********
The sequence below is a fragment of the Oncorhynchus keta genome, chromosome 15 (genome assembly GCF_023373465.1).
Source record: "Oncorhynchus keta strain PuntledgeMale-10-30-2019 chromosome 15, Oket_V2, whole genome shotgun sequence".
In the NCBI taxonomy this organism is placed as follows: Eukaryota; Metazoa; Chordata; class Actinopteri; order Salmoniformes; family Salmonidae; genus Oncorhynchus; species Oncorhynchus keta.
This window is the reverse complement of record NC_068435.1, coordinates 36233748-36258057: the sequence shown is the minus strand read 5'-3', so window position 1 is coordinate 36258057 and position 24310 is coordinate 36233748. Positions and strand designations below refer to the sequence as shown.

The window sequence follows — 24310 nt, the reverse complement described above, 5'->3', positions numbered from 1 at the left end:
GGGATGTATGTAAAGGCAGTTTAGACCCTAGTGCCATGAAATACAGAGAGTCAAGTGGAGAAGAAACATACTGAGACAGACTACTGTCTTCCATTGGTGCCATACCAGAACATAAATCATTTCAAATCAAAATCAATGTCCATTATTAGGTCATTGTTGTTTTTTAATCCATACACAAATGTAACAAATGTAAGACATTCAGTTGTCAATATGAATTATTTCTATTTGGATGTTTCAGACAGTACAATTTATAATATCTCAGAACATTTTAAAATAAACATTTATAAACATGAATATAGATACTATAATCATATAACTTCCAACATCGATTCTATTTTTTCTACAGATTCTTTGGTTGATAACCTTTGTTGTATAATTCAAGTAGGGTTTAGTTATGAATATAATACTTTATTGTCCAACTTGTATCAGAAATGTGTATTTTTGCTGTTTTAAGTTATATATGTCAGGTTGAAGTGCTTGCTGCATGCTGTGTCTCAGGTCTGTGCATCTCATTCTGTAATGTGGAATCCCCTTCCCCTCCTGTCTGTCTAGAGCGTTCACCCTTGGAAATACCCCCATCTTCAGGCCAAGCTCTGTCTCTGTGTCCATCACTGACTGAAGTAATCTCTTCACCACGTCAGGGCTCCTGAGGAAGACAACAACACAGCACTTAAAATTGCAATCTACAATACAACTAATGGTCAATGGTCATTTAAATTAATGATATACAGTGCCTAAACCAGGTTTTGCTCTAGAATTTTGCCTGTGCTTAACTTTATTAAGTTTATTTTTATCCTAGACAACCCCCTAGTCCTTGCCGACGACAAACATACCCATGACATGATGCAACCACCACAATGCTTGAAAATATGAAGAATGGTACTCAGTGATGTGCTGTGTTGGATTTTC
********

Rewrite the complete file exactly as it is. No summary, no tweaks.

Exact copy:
The sequence below is a fragment of the Oncorhynchus keta genome, chromosome 15 (genome assembly GCF_023373465.1).
Source record: "Oncorhynchus keta strain PuntledgeMale-10-30-2019 chromosome 15, Oket_V2, whole genome shotgun sequence".
In the NCBI taxonomy this organism is placed as follows: Eukaryota; Metazoa; Chordata; class Actinopteri; order Salmoniformes; family Salmonidae; genus Oncorhynchus; species Oncorhynchus keta.
This window is the reverse complement of record NC_068435.1, coordinates 36233748-36258057: the sequence shown is the minus strand read 5'-3', so window position 1 is coordinate 36258057 and position 24310 is coordinate 36233748. Positions and strand designations below refer to the sequence as shown.

The window sequence follows — 24310 nt, the reverse complement described above, 5'->3', positions numbered from 1 at the left end:
GGGATGTATGTAAAGGCAGTTTAGACCCTAGTGCCATGAAATACAGAGAGTCAAGTGGAGAAGAAACATACTGAGACAGACTACTGTCTTCCATTGGTGCCATACCAGAACATAAATCATTTCAAATCAAAATCAATGTCCATTATTAGGTCATTGTTGTTTTTTAATCCATACACAAATGTAACAAATGTAAGACATTCAGTTGTCAATATGAATTATTTCTATTTGGATGTTTCAGACAGTACAATTTATAATATCTCAGAACATTTTAAAATAAACATTTATAAACATGAATATAGATACTATAATCATATAACTTCCAACATCGATTCTATTTTTTCTACAGATTCTTTGGTTGATAACCTTTGTTGTATAATTCAAGTAGGGTTTAGTTATGAATATAATACTTTATTGTCCAACTTGTATCAGAAATGTGTATTTTTGCTGTTTTAAGTTATATATGTCAGGTTGAAGTGCTTGCTGCATGCTGTGTCTCAGGTCTGTGCATCTCATTCTGTAATGTGGAATCCCCTTCCCCTCCTGTCTGTCTAGAGCGTTCACCCTTGGAAATACCCCCATCTTCAGGCCAAGCTCTGTCTCTGTGTCCATCACTGACTGAAGTAATCTCTTCACCACGTCAGGGCTCCTGAGGAAGACAACAACACAGCACTTAAAATTGCAATCTACAATACAACTAATGGTCAATGGTCATTTAAATTAATGATATACAGTGCCTAAACCAGGTTTTGCTCTAGAATTTTGCCTGTGCTTAACTTTATTAAGTTTATTTTTATCCTAGACAACCCCCTAGTCCTTGCCGACGACAAACATACCCATGACATGATGCAACCACCACAATGCTTGAAAATATGAAGAATGGTACTCAGTGATGTGCTGTGTTGGATTTTC